Pan-Asian paradise

Fairborn’s JY Bamboo

By Paula Johnson

Photo: Tuna Tataki from JY Bamboo in Fairborn

Fairborn is an area of Dayton known for its ethnic cuisine. You’ll find Vietnamese, Thai, Japanese and Chinese restaurants in abundance there. And in the case of JY Bamboo, you’ll find all four under one roof. That’s what lunch buddy Alecia and I discovered when we tried it out recently. While JY’s menu offers selections from each of those cuisines, we quickly whittled our choices down to Vietnamese and Thai inspired dishes for our lunch entrees. Still we couldn’t resist a little Japanese with appetizers of Gyoza ($4.50) and Tuna Tataki ($10.50).

The Gyoza, mild pan-fried pork stuffed dumplings, were light and pleasant. We also found the Tataki quite good. The fish’s texture was soft and buttery, and it had an almost smoky flavor we liked a lot. The peppery exterior was nicely salty as well, and had a slight crunch. Both of these appetizers were a great start, and now it was time to assess JY Bamboo’s mastery of two classics: Pho and Massaman Curry.

What the pho?

When you eat pho you are eating a dish that might as well be the national dish of Vietnam for how ubiquitous it is in that country. Except there it’s almost always eaten at breakfast or very late at night. Pho is pronounced something like a cross between “fuh” and “few”, or like the French word for fire, feu. No surprise there because that’s where this dish comes from. It’s based on the French beef stew, pot au feu. During the time of the French occupation, beef was not eaten as cattle were used for farming. Native people ate chicken and pork almost exclusively. But the Vietnamese were influenced by French cooking, particularly their beef stews, and adapted them to their own cuisine. Thus Pho Bo was born. So what exactly is pho? It’s basically the original Cup O’ Noodles.

It’s a spicy sustaining one-bowl meal, with the soup broth simmered 5-12 hours. Made with fermented fish sauce and a host of spices including cinnamon, star anise, peppercorns, cloves and ginger, the broth is usually made with oxtails and marrow bones chunks of sliced brisket. (There’s also a chicken based version called Pho Ga for non-beefeaters). Often thin slices of raw beef are served along with accompanying condiments to be swished through the hot broth to cook and eat at the table.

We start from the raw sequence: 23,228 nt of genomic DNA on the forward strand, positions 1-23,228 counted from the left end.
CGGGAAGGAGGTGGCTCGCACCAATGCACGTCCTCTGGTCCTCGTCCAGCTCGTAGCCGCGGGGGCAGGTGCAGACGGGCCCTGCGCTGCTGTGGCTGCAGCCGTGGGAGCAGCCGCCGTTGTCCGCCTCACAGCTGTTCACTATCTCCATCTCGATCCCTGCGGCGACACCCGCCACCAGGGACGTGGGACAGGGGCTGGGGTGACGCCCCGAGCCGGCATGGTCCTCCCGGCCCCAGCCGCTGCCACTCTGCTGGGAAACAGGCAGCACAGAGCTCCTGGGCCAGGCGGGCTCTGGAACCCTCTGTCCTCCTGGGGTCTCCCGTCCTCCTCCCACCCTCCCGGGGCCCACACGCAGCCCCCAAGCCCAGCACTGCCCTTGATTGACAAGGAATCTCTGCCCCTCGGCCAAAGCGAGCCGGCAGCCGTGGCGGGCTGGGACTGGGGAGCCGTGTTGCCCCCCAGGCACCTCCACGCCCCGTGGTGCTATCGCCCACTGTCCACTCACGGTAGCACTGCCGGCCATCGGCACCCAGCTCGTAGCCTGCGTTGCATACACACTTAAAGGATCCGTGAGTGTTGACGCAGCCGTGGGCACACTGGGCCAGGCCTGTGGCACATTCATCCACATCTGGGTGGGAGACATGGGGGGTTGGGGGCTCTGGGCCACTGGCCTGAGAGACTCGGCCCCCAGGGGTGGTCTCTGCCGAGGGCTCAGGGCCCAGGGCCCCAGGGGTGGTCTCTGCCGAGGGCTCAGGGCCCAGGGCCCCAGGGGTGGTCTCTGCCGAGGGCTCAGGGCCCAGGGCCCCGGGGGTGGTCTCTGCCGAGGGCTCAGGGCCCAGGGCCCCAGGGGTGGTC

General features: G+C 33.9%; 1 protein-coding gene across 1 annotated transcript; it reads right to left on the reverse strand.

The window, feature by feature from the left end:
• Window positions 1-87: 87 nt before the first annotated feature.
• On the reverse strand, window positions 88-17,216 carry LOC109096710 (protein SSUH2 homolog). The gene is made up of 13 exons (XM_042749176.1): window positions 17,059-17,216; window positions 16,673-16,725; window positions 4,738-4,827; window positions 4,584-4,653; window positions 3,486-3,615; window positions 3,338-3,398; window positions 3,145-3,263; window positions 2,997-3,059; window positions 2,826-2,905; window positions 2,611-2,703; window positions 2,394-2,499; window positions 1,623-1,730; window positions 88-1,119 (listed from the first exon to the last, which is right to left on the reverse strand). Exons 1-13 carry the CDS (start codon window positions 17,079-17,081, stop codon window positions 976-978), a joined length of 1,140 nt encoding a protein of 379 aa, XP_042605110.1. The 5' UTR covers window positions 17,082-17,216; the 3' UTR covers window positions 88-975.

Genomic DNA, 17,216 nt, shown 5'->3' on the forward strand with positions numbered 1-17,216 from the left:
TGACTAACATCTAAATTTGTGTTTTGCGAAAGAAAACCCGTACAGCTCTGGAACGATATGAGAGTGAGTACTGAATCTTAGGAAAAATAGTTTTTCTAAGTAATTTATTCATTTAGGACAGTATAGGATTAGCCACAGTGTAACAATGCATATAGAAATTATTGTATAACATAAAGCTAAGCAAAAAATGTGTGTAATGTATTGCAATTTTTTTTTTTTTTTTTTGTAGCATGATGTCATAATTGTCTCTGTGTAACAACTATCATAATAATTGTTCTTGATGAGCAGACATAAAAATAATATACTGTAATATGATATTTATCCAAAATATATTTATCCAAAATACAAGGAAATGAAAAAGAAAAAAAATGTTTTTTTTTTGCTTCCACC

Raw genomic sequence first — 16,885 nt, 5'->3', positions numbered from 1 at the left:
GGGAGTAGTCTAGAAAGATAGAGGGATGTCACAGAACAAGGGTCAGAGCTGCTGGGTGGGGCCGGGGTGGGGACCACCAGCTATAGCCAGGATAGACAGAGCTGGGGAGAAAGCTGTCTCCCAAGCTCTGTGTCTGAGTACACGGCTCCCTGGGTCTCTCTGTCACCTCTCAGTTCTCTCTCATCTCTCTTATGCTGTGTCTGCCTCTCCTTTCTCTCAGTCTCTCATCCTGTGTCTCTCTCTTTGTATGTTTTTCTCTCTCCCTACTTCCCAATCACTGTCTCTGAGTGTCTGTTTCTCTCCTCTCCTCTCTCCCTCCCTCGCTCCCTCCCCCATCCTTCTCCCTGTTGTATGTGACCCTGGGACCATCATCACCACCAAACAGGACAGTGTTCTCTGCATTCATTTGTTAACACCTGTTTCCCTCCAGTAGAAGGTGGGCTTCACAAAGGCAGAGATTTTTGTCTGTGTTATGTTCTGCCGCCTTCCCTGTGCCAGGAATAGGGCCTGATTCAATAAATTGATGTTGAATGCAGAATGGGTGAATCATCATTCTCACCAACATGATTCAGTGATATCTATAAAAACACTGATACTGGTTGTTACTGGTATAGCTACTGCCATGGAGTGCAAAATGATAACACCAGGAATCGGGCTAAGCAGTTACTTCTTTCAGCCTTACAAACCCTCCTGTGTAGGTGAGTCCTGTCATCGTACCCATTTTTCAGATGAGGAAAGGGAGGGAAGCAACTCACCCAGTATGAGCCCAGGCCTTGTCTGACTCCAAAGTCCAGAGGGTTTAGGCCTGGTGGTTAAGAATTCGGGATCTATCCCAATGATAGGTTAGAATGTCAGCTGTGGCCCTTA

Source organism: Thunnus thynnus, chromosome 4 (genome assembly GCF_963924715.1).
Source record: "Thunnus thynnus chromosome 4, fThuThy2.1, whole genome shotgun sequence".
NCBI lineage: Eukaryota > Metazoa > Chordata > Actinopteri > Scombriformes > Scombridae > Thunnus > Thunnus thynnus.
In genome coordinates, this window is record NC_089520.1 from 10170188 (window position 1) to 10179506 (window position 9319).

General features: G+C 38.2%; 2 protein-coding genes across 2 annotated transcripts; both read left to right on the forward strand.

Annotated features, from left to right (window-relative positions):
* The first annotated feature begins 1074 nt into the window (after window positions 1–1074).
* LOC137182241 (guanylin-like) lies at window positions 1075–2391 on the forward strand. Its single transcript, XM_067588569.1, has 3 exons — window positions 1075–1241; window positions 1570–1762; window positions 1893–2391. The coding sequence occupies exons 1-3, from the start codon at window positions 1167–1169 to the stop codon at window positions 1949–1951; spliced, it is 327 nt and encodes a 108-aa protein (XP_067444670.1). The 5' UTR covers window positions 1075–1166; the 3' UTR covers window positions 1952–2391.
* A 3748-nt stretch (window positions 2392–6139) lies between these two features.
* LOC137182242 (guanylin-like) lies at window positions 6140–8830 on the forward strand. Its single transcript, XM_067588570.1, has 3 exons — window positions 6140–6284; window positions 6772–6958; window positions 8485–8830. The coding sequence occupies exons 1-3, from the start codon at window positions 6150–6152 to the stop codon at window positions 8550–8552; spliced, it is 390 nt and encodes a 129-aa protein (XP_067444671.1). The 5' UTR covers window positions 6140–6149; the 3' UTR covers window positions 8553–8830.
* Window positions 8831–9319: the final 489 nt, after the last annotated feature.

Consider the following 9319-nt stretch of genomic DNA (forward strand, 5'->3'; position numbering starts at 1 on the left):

And what else completes this bowl of savory goodness? Handfuls of cilantro (sometimes basil and chives), jalapeños, a squirt of lime juice, additional fish sauce, hoisin sauce, and sriracha to ramp up the heat. It’s the perfect way to tweak to your liking the Vietnamese balance of sweet, sour, salty and bitter tastes. Thin rice noodles and onions swim in this soup and are slurped with abandon and fulfillment if it’s good. And JY Bamboo did an admirable job with their iteration of this classic.

Currying flavor

Alecia opted for Massaman Curry ($9.95) served with salad and rice. Good choice if you are unsure which of the many Thai curry options to try. In 2011 a CNN poll ranked Massaman curry as number one in an article titled “World’s 50 Most Delicious Foods.” Other curries come in varying degrees of hotness and are named for their colors: yellow, red and green. Yellow is the mildest with green the most potent. Massaman is more Indian in style, with its name most probably derived from the Arabic word for Muslim. More aromatic than fiery, this curry is made primarily from beef or chicken, never pork, likely due to the dish’s Muslim roots. (JY also offers a shrimp version). The curry’s flavor comes from a long list of spices, as well as cashews, lime, garlic, lemongrass and chilies. Alecia’s bowl was chock full of chunks of chicken, potato, pineapple and vegetables and was eaten with gusto.


With the ample amount of noodles, there was no way I could finish, so I took home the rest. Knowing in Vietnam pho is most typically eaten at breakfast, I tried it the next day. Seriously, this sweet, salty broth and slippery noodles were waaay better than a dry muffin. Soothing and renewing, the Vietnamese are definitely on to something with pho as a morning starter. When you go to JY Bamboo, plan on taking home some pho for breakfast. Or for a late night snack like the Vietnamese do if you can’t wait for the morning!

JY Bamboo is located at 609 North Broad St. in Fairborn. For more information, please call 937.754.9912 or visit jybambooasianrestaurant.

Dayton City Paper Dining Critic Paula Johnson would like every meal to start with a champagne cocktail and end with chocolate soufflé. As long as there’s a greasy burger and fries somewhere in the middle. Talk food with Paula at

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Paula Johnson
Dayton City Paper Dining Critic Paula Johnson would like every meal to start with a champagne cocktail and end with chocolate soufflé. As long as there’s a greasy burger and fries somewhere in the middle. Talk food with Paula at

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